In February, a federal administrative law judge ordered the owners of Majestic Buffet to rehire and pay thousands in back wages to seven immigrant workers who complained to the National Labor Relations Board, claiming bosses forced them to pay kickbacks out of their tips and work 60 to 80 hours a week with no overtime.

    The Majestic Buffet case was the third such complaint filed against Chinese restaurants in northern New Jersey in the past two years. All of the cases challenged a system that workers say forces them into near indentured servitude: relying on their bosses for food and housing, and being cornered by debt and threats into accepting abusive working conditions.

  2. metroplexual says:

    I wonder how many of the Mexican immigrants bought a house.

  3. pesche22 says:

    Well , if this is the case i guess we will
    have to start sending cash gifts to the various mexican cities to supplement the lost wages.

    the guy makes it sound like its our fault

    Perhpas the NJ hospital system will benefit
    from the loss of housing workers who
    are illegal and sucking the life out of it.

  4. James Bednar says:

    Off topic, but interesting. From the Herald News:

    Sitting pretty with ‘Sopranos’

    CLIFTON — A scene in the second-to-last episode of “The Sopranos'” finale season will take place in the real-life home of Antonio and Maria Ligato at 53 Haussler Terrace.

    According to the New Jersey Motion Picture and Television Commission, the show has poured over $60 million into the state economy through everything from location fees to dry cleaning and catering services, said David Schoner Jr., the commission’s production coordinator.

    In Clifton, the show has paid $14,300 to the city since 2000 in daily filming fees, said Al Greco, city manager — whose name appears on the thank-you list after shows filmed partly in Clifton. That fee used to be $100 a day, but was doubled to $200 a day starting this year, Greco said. In addition, Clifton police have typically charged the show for two off-duty police officers, said Detective Lt. Richard Berdnik, a police spokesman.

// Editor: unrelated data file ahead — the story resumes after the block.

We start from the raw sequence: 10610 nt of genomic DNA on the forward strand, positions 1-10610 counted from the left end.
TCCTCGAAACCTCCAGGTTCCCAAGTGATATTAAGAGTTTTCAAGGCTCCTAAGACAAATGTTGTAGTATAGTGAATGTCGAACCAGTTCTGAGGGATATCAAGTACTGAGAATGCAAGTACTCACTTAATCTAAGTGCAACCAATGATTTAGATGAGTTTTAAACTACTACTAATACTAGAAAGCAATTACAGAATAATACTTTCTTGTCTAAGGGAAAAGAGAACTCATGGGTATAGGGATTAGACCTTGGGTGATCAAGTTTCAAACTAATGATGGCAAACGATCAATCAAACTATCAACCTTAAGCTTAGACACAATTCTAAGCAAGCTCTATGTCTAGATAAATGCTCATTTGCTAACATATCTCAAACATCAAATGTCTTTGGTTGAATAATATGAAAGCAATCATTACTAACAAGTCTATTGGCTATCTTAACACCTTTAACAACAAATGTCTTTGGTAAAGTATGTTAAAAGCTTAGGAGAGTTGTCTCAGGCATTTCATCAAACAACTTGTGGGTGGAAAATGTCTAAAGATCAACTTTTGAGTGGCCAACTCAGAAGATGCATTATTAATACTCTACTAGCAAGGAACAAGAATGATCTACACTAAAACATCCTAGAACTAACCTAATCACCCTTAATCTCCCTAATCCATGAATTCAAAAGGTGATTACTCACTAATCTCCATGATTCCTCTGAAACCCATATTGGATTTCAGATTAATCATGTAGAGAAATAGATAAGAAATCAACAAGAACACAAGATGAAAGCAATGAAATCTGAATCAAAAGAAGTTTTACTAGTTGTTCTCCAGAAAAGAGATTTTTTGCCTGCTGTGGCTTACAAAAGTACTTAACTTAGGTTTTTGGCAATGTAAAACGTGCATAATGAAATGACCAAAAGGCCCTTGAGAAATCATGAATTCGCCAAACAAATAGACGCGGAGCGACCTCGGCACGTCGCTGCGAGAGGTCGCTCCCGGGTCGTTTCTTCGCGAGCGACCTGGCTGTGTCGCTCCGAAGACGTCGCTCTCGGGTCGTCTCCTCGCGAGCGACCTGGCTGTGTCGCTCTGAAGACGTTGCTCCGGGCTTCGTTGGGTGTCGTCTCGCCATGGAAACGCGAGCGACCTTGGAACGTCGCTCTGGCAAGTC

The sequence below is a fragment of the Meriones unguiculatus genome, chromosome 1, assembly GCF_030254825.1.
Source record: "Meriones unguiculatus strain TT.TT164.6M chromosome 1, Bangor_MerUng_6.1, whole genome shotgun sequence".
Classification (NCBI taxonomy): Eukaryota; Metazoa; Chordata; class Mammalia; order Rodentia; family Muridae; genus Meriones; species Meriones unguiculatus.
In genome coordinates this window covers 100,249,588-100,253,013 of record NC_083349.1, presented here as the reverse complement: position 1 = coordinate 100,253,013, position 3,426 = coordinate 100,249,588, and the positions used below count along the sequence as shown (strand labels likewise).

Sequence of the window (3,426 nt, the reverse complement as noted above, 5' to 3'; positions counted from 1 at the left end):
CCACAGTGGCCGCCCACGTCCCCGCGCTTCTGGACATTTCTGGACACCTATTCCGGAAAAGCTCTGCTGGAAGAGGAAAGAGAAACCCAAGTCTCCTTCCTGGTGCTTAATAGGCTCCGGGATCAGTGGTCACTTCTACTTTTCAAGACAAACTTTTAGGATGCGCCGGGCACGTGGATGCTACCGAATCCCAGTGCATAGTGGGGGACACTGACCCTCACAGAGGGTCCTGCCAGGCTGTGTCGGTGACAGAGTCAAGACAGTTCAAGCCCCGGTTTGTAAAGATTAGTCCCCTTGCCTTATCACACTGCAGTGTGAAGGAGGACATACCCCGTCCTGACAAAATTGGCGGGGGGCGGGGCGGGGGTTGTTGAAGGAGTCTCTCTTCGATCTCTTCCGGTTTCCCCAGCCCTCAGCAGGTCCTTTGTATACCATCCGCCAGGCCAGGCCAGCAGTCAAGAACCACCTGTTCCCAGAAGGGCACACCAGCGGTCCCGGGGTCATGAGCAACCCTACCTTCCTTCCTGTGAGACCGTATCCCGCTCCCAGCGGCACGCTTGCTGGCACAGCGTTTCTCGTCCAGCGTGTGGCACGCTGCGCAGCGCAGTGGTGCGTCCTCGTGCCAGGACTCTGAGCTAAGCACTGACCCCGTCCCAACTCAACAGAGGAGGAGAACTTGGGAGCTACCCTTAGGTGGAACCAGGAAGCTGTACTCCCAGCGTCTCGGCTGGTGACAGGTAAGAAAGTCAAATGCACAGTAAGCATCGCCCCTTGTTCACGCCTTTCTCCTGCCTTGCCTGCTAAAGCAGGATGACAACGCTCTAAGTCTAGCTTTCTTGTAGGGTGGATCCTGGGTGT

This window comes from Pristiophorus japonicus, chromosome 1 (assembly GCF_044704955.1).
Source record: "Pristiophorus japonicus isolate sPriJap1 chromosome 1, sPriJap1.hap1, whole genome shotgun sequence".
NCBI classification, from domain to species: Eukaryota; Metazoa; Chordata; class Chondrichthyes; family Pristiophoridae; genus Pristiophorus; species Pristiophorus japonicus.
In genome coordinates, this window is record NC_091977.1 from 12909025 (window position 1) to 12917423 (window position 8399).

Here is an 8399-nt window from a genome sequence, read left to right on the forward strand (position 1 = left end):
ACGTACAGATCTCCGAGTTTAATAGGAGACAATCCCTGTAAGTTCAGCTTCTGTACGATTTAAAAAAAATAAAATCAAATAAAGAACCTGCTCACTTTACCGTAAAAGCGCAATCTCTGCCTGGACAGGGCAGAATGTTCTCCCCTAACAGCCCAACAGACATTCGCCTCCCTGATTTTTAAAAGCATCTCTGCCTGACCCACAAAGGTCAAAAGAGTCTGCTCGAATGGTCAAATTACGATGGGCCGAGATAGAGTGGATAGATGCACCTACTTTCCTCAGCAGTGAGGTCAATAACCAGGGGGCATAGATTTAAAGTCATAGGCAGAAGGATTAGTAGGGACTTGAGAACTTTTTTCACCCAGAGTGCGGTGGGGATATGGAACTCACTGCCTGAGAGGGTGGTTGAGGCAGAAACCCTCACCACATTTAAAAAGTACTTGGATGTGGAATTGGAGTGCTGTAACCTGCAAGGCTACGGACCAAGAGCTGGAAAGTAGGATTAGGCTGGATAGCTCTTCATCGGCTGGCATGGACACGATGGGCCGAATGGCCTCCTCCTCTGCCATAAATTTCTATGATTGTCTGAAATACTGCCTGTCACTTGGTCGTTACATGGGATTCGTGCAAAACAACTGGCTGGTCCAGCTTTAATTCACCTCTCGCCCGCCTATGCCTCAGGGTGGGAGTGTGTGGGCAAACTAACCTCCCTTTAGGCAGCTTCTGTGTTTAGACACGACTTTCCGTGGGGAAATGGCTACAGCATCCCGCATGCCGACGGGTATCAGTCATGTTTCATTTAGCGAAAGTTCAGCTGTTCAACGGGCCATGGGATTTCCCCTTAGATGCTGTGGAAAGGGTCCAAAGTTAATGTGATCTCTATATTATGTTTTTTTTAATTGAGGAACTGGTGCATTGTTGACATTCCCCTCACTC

5. James Bednar says:

    Jarrett is going to get himself into trouble..

    Politically connected admins, staff abound at Schools of Technology

    Some have several college degrees, while others have never stepped foot in a college classroom, but a number of administrative and support personnel employed at the Hudson County Schools of Technology share a common bond: They have graduated from the school of Hudson County politics.

    A Jersey Journal review of the 441 full-time employees at HCST reveals political ties up and down the salary rolls, from the superintendent who doubles as an elected official in North Bergen to secretaries related to people at the upper echelon of the county’s political establishment.

    The maintenance department is run by a mayor; an assistant dispatcher is the driver of the mayor of West New York; a former Jersey City acting mayor and the director of special projects is a former Jersey City council president.

    These administrators and support staff are among the highest-paid employees when compared to the employees at the state’s other 20 vocational school districts, according to state Department of Education statistics.

    However, the political connections appear to stop at the classroom door. There is nothing to suggest that these so-called patronage jobs have spilled over into the faculty, who have produced some of the best and brightest students in the state.

    Instead, critics say, local politicians have used HCST as a patronage mill, padding the payrolls with staff and administrative jobs with “nebulous” job titles like school-to-career facilitator and school coordinating chief – in order to retain a strong political base that makes them untouchable come election time.

  6. thatbigwindow says:

    sounds familiar…

  7. James Bednar says:

    From Reuters:

    Investor morale ebbs in April on gasoline prices-UBS

    Investors’ confidence in the U.S. economy fell for the third successive month in April, touching its lowest level since September 2006, weighed down by high gasoline prices, a survey showed on Monday.